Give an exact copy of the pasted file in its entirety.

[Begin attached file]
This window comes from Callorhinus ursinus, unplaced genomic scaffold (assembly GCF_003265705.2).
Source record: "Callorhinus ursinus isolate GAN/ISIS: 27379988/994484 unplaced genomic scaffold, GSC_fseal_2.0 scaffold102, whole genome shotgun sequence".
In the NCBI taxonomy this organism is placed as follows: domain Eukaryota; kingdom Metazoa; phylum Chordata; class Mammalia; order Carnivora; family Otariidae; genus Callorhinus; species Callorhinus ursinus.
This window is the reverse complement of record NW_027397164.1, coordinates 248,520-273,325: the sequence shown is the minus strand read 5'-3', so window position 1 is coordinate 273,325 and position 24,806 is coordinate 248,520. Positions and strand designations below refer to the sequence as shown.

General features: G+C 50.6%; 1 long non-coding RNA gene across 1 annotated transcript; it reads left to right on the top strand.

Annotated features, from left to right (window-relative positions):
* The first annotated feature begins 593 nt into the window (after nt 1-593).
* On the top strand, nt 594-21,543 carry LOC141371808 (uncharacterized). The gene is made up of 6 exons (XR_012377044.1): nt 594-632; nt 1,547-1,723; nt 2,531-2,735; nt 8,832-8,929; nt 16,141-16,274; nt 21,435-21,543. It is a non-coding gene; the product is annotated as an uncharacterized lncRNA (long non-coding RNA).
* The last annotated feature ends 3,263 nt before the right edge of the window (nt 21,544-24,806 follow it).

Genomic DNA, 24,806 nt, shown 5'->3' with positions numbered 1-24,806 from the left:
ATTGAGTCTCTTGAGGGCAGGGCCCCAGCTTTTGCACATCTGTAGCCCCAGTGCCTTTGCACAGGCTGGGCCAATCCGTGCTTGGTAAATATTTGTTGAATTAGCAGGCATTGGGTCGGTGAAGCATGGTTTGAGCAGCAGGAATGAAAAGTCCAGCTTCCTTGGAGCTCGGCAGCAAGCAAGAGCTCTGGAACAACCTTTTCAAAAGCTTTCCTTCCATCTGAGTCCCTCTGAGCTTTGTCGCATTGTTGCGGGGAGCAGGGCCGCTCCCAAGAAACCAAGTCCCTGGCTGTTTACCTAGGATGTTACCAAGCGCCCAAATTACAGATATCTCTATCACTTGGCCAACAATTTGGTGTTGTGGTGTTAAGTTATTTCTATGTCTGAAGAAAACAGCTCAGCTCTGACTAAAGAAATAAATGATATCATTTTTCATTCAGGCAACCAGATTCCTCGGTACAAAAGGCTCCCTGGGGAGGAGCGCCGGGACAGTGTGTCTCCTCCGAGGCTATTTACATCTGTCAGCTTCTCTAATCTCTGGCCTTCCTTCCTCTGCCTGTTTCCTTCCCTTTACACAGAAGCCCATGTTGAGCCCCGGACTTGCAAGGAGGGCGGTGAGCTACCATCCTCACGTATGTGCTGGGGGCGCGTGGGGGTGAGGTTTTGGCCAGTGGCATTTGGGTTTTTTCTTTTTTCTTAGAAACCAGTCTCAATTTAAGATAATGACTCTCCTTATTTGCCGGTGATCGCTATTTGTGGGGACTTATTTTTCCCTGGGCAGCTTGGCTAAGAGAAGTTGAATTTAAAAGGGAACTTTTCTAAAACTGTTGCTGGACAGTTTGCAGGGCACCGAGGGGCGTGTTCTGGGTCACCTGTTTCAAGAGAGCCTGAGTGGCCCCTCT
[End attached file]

This window comes from Callorhinus ursinus, unplaced genomic scaffold (assembly GCF_003265705.2).
Source record: "Callorhinus ursinus isolate GAN/ISIS: 27379988/994484 unplaced genomic scaffold, GSC_fseal_2.0 scaffold102, whole genome shotgun sequence".
In the NCBI taxonomy this organism is placed as follows: domain Eukaryota; kingdom Metazoa; phylum Chordata; class Mammalia; order Carnivora; family Otariidae; genus Callorhinus; species Callorhinus ursinus.
This window is the reverse complement of record NW_027397164.1, coordinates 248,520-273,325: the sequence shown is the minus strand read 5'-3', so window position 1 is coordinate 273,325 and position 24,806 is coordinate 248,520. Positions and strand designations below refer to the sequence as shown.

General features: G+C 50.6%; 1 long non-coding RNA gene across 1 annotated transcript; it reads left to right on the top strand.

Annotated features, from left to right (window-relative positions):
* The first annotated feature begins 593 nt into the window (after nt 1-593).
* On the top strand, nt 594-21,543 carry LOC141371808 (uncharacterized). The gene is made up of 6 exons (XR_012377044.1): nt 594-632; nt 1,547-1,723; nt 2,531-2,735; nt 8,832-8,929; nt 16,141-16,274; nt 21,435-21,543. It is a non-coding gene; the product is annotated as an uncharacterized lncRNA (long non-coding RNA).
* The last annotated feature ends 3,263 nt before the right edge of the window (nt 21,544-24,806 follow it).

Genomic DNA, 24,806 nt, shown 5'->3' with positions numbered 1-24,806 from the left:
ATTGAGTCTCTTGAGGGCAGGGCCCCAGCTTTTGCACATCTGTAGCCCCAGTGCCTTTGCACAGGCTGGGCCAATCCGTGCTTGGTAAATATTTGTTGAATTAGCAGGCATTGGGTCGGTGAAGCATGGTTTGAGCAGCAGGAATGAAAAGTCCAGCTTCCTTGGAGCTCGGCAGCAAGCAAGAGCTCTGGAACAACCTTTTCAAAAGCTTTCCTTCCATCTGAGTCCCTCTGAGCTTTGTCGCATTGTTGCGGGGAGCAGGGCCGCTCCCAAGAAACCAAGTCCCTGGCTGTTTACCTAGGATGTTACCAAGCGCCCAAATTACAGATATCTCTATCACTTGGCCAACAATTTGGTGTTGTGGTGTTAAGTTATTTCTATGTCTGAAGAAAACAGCTCAGCTCTGACTAAAGAAATAAATGATATCATTTTTCATTCAGGCAACCAGATTCCTCGGTACAAAAGGCTCCCTGGGGAGGAGCGCCGGGACAGTGTGTCTCCTCCGAGGCTATTTACATCTGTCAGCTTCTCTAATCTCTGGCCTTCCTTCCTCTGCCTGTTTCCTTCCCTTTACACAGAAGCCCATGTTGAGCCCCGGACTTGCAAGGAGGGCGGTGAGCTACCATCCTCACGTATGTGCTGGGGGCGCGTGGGGGTGAGGTTTTGGCCAGTGGCATTTGGGTTTTTTCTTTTTTCTTAGAAACCAGTCTCAATTTAAGATAATGACTCTCCTTATTTGCCGGTGATCGCTATTTGTGGGGACTTATTTTTCCCTGGGCAGCTTGGCTAAGAGAAGTTGAATTTAAAAGGGAACTTTTCTAAAACTGTTGCTGGACAGTTTGCAGGGCACCGAGGGGCGTGTTCTGGGTCACCTGTTTCAAGAGAGCCTGAGTGGCCCCTCT